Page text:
Kate and the gang at Conjure have just posted the draft list of panel topics for the convention. As Kate says they’re looking for feedback, and “For anyone else interested in putting their hands up to be on panels, now is the time to tell us and, you know, join the convention.” All of which I can only second.
Running my eye down their list, it seems that CHARLES and I will be doing the dreaded ‘best of the year’ panel, cunningly disguised as What’s hot in speculative fiction? (did they think I wouldn’t notice?). I hate list panels, where panelists just sit there and run down a long list of things you need to know/read/buy. I guess we’ll have to do some preparation for this one, so we actually have something intelligent to say. You up for it, CHARLES? :)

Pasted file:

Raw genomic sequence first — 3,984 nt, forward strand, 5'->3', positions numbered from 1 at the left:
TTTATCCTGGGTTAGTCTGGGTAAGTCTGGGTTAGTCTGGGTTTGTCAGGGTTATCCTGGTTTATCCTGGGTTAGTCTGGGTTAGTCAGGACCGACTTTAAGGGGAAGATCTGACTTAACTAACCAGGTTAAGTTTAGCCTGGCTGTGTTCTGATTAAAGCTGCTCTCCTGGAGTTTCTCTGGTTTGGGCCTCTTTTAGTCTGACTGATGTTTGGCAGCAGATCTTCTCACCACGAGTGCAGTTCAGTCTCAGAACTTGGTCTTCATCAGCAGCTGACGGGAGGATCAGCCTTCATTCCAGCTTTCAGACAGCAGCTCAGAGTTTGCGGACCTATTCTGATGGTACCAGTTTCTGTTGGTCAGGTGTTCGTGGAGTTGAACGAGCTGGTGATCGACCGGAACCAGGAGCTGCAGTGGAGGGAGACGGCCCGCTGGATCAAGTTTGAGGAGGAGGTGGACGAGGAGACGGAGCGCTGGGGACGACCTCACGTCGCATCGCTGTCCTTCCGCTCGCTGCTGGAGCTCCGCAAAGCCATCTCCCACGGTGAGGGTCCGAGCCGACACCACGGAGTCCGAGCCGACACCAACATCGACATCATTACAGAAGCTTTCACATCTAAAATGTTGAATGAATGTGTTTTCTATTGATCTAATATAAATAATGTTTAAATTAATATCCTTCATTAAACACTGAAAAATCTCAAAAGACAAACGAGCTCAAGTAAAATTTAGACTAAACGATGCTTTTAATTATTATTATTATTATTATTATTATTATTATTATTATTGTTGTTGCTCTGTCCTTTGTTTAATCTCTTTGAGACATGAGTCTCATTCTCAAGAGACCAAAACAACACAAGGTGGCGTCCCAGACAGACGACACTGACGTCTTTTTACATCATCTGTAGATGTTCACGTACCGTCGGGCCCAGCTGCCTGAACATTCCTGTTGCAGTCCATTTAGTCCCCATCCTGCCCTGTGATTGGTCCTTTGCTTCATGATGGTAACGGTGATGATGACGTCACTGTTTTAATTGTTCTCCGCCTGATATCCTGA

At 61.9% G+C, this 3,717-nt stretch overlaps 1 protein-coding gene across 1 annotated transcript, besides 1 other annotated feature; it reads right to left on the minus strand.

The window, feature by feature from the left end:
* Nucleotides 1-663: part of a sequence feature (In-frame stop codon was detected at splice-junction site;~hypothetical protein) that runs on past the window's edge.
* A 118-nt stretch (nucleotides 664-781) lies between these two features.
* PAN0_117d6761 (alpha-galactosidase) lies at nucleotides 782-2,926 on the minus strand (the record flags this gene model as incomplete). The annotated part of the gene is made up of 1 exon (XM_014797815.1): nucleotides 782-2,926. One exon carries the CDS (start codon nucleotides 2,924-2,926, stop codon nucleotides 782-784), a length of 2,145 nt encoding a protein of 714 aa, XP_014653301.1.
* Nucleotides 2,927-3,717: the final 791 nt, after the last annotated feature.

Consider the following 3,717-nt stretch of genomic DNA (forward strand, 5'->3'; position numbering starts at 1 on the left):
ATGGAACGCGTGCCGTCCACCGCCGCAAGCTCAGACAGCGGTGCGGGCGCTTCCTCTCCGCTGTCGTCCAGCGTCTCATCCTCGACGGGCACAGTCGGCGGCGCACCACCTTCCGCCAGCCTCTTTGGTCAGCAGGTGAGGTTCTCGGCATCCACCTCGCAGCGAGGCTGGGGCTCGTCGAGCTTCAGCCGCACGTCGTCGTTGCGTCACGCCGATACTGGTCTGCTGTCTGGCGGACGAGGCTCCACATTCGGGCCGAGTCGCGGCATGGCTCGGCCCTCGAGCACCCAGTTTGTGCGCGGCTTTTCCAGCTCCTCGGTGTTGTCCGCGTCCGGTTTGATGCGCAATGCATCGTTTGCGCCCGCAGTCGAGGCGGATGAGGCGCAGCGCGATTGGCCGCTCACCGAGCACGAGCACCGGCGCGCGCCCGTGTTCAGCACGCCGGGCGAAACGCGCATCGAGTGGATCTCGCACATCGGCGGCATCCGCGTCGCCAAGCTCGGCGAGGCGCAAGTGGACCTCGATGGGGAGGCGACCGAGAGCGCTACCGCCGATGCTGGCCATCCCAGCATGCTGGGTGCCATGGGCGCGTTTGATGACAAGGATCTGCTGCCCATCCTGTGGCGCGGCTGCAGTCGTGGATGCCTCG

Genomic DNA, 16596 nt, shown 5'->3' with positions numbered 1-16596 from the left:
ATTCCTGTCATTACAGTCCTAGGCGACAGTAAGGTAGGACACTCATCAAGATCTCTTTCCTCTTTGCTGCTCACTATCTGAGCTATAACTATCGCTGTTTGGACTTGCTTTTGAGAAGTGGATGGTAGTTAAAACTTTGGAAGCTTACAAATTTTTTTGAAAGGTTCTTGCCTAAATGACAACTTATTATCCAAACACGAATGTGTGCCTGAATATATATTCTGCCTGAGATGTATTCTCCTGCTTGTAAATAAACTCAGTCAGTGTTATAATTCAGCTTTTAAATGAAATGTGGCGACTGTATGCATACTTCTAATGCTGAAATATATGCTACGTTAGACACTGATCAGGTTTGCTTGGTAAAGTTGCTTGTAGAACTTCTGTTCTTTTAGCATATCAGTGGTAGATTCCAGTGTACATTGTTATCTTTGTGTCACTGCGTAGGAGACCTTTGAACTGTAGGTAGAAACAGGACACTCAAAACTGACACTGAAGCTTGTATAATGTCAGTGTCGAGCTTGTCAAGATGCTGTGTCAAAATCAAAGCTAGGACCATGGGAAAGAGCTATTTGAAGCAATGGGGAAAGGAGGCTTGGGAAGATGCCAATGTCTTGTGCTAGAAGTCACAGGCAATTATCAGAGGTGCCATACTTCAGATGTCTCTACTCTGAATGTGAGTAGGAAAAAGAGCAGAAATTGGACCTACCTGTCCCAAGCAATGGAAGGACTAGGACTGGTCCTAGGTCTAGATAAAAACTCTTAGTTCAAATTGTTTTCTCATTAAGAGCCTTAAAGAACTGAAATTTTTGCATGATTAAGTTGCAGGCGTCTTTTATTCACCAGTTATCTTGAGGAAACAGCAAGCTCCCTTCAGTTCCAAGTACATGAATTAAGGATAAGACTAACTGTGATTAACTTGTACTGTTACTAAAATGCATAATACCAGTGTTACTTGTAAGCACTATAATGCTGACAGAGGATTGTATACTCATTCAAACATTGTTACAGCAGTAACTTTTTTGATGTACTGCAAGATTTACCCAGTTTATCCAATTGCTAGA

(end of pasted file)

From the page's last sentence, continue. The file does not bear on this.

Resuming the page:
One topic I’m interested in discussing — assuming the organisers like it, I can find the right panellists and can work out what I think on the subject — is how we oversimplify the history of science fiction and fantasy in Australia. The published histories of Australian SF that I have seen seem to assume a causal chain from World War II shortages all the way to HarperCollins launching Voyager, and from Bert Chandler all the way to Sara Douglass. The problem is, it can’t have worked that way. Very few of the people who write science fiction or fantasy in Australia seem to have read any science fiction or fantasy written by other Australians prior to starting to write, and so are unlikley to have been influenced by Australian science fiction and fantasy. And it’s also difficult to see a causal relationship between, say Lee Harding and Damien Broderick, and Sara Douglass and Trudi Canavan. And surely, the attempt by Pan to launch a fantasy line and the success of Voyager in launching an SF/F line, had nothing to do with anything being done in Australia. It was a reflection of the success of the sale of imported fiction in this country. On the other hand, while Miracle Ingredient A is a load of rubbish, surely living in Australia must have some impact on writers and what they write. See? All of this stuff could make an interesting panel.